According to the complaint and proposed amended complaint (which the court denied leave to file), on September 16, 1974, attorney-appellant Michael T. Rose, a resident of Colorado, entered into a contract with appellees Masti-Kure Products Company, Inc., a Connecticut corporation, and Jules Silver, its president and chief executive officer, also a resident of Connecticut, for the provision of legal services. Pursuant to that agreement, appellant was to negotiate with the FDA and, if necessary, litigate in an effort to keep the corporation's product, "Masti-Kure," an antibiotic used to treat dairy cattle, on the market until the FDA took final action on its preliminary notice of decertification of that product. (According to appellant's brief, which appellees do not dispute on the point, the FDA had acted to revoke the certification of Masti-Kure as well as similar products manufactured by other firms, on the ground of inadequate evidence of the products' effectiveness.)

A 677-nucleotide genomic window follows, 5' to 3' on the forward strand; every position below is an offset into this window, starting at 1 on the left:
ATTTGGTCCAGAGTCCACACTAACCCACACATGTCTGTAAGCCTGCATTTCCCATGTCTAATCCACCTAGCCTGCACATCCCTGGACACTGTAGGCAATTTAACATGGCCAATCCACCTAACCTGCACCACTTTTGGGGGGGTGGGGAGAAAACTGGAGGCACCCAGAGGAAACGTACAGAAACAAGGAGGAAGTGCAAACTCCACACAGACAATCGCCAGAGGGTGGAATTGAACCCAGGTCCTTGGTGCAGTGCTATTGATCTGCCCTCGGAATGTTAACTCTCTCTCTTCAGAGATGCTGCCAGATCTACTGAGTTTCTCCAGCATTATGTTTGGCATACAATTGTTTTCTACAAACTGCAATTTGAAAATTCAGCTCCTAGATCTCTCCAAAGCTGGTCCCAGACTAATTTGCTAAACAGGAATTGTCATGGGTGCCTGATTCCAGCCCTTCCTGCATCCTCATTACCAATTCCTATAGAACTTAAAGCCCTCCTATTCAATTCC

The agreement provided for remuneration of $2,000 per week for a minimum of 60 billable hours, as well as a $500 per week contingency fee dependent on appellant's success in obtaining continued marketability of Masti-Kure until final FDA action. The agreement also authorized appellant to incur reasonable expenses for "office and apartment rentals, secretarial services, telephone services, transportation costs, costs of research assistants, [and] documents reproduction costs."

Appellant accordingly moved to the District of Columbia to perform the services, incurring expenses as authorized. He claims that between September 2 and October 21, 1974, he negotiated with the FDA, then filed a suit in the federal district court here, Masti-Kure Products Company, Inc. v. Weinberger, No. 74-1444 (D.D.C.1974), and eventually obtained a preliminary injunction permitting the marketing of Masti-Kure until final FDA action.